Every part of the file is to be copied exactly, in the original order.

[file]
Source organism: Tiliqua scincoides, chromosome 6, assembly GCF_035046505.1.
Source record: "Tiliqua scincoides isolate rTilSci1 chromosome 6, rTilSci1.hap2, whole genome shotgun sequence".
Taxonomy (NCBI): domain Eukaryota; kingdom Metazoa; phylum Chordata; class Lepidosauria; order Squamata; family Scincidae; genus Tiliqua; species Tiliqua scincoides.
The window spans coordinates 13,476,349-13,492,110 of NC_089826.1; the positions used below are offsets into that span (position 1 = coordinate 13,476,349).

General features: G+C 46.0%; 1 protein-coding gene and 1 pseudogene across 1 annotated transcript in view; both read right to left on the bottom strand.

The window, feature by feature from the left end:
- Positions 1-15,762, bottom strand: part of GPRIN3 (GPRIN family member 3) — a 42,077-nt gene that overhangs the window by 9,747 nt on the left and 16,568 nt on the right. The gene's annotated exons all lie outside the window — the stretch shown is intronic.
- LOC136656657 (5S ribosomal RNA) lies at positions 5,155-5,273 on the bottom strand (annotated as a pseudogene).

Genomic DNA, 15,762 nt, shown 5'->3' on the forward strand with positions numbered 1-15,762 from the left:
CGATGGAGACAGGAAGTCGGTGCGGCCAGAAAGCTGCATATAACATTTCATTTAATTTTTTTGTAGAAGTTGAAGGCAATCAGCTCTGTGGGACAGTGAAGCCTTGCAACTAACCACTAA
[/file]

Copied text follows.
Source organism: Tiliqua scincoides, chromosome 6, assembly GCF_035046505.1.
Source record: "Tiliqua scincoides isolate rTilSci1 chromosome 6, rTilSci1.hap2, whole genome shotgun sequence".
Taxonomy (NCBI): domain Eukaryota; kingdom Metazoa; phylum Chordata; class Lepidosauria; order Squamata; family Scincidae; genus Tiliqua; species Tiliqua scincoides.
The window spans coordinates 13,476,349-13,492,110 of NC_089826.1; the positions used below are offsets into that span (position 1 = coordinate 13,476,349).

General features: G+C 46.0%; 1 protein-coding gene and 1 pseudogene across 1 annotated transcript in view; both read right to left on the bottom strand.

The window, feature by feature from the left end:
- Positions 1-15,762, bottom strand: part of GPRIN3 (GPRIN family member 3) — a 42,077-nt gene that overhangs the window by 9,747 nt on the left and 16,568 nt on the right. The gene's annotated exons all lie outside the window — the stretch shown is intronic.
- LOC136656657 (5S ribosomal RNA) lies at positions 5,155-5,273 on the bottom strand (annotated as a pseudogene).

Genomic DNA, 15,762 nt, shown 5'->3' on the forward strand with positions numbered 1-15,762 from the left:
CGATGGAGACAGGAAGTCGGTGCGGCCAGAAAGCTGCATATAACATTTCATTTAATTTTTTTGTAGAAGTTGAAGGCAATCAGCTCTGTGGGACAGTGAAGCCTTGCAACTAACCACTAA